Andreas Whittam-Smith founder of the Independent Newspaper said contrary to popular headlines “It is not Britain that is broken it is Government and politicians who are broken.” He is concerned about the impotence of Government to carry out what it says it will do. Whittam-Smith asked, ”How do we translate talk into action? The Politicians don’t get it.” His analysis is that as political parties go out of power for very long periods these days, from the moment they are elected they feel compelled to feed the 24 hour news cycle rather than to provide good government. He gave as an example “There has been a new criminal offence put on the statute book every day since Labour came to power.” He stressed the importance of working from the bottom up and referred to the discussion on his web-site http://brokengovernment.ning.com/

Professor Vernon Bogdanor, author of The New British Constitution’ said we need a written Bill of Rights with rights updated from those in the European Bill of Rights 60 years ago. What about rights to health care and environmental rights?” He said Constitutional Reform is a revolution that’s long overdue and asked,” How do you get a revolution if you don’t have revolutionaries?”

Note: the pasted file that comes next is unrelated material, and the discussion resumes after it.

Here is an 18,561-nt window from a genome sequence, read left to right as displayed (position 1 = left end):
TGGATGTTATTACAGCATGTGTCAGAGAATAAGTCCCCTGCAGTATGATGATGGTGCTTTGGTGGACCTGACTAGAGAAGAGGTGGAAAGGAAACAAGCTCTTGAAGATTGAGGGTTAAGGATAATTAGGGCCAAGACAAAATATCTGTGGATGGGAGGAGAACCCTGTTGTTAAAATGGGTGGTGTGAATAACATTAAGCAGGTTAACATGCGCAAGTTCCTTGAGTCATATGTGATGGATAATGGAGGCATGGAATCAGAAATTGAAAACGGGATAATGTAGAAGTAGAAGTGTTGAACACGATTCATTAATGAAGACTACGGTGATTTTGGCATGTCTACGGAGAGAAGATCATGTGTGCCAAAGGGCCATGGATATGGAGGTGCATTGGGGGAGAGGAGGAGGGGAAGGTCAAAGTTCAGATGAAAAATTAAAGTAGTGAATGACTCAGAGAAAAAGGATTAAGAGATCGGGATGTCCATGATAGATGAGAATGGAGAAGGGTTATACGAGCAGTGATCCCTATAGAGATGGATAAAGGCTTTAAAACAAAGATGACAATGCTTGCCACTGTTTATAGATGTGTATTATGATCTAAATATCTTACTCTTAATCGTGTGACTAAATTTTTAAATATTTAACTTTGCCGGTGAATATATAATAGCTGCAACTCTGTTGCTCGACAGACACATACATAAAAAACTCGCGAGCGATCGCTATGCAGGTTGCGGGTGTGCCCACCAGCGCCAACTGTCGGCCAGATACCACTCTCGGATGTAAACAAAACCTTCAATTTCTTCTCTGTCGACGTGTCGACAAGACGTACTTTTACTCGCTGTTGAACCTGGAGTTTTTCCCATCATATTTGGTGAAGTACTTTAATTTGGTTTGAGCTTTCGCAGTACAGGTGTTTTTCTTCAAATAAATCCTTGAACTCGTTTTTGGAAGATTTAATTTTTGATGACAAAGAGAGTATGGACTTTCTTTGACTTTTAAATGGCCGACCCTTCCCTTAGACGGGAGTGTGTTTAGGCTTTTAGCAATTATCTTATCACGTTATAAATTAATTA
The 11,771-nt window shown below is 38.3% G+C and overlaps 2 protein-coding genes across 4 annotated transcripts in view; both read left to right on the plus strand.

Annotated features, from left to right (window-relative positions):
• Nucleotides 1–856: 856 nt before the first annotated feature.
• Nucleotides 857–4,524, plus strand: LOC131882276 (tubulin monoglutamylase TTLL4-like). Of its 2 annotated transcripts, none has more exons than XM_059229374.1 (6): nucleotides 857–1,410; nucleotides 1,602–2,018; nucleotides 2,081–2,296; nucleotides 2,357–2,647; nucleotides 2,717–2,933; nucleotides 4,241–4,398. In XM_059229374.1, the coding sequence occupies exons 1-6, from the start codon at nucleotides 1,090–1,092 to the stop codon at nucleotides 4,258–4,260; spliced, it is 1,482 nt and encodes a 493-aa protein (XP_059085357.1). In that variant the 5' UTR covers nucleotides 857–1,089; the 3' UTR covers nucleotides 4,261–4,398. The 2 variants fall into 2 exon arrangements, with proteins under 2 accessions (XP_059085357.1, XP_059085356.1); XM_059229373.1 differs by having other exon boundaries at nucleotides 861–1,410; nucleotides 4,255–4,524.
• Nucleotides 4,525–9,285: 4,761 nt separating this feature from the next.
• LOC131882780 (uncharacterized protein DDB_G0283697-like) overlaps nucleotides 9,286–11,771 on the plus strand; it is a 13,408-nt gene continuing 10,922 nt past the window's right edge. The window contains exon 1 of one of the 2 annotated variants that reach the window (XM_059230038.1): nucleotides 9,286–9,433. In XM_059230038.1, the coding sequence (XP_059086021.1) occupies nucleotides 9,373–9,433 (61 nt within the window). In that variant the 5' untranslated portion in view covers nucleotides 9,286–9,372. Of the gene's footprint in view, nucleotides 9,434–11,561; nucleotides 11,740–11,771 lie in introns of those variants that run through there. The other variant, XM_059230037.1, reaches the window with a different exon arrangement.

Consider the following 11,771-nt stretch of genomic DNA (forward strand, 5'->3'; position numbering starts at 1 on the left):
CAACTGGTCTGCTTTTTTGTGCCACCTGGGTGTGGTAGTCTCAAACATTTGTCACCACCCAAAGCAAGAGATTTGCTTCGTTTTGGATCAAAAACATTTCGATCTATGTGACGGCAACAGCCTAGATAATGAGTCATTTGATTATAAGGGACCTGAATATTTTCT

Former Lib Dem Leader Paddy Ashdown said “It is preposterous to have an elected system that is acceptable to politicians rather than to the people.” Lord Ashdown attacked the unelected House of Lords, “You get there by knowing someone in power or your Grandmother slept with the King.” Lest we be in doubt, Paddy assured the audience he got there by knowing someone in power. Lord Carlisle said, “We need less legislation, but better legislation, “I also got into the Upper Chamber by knowing someone in power – the person in power I knew was Paddy Ashdown!” Not to be outdone PM Tony Blair’s mentor Lord (Charlie) Faulkner said “I think you all know who my friend in power was!” “Faulkener would support a Human Rights Act but not a written Constitution.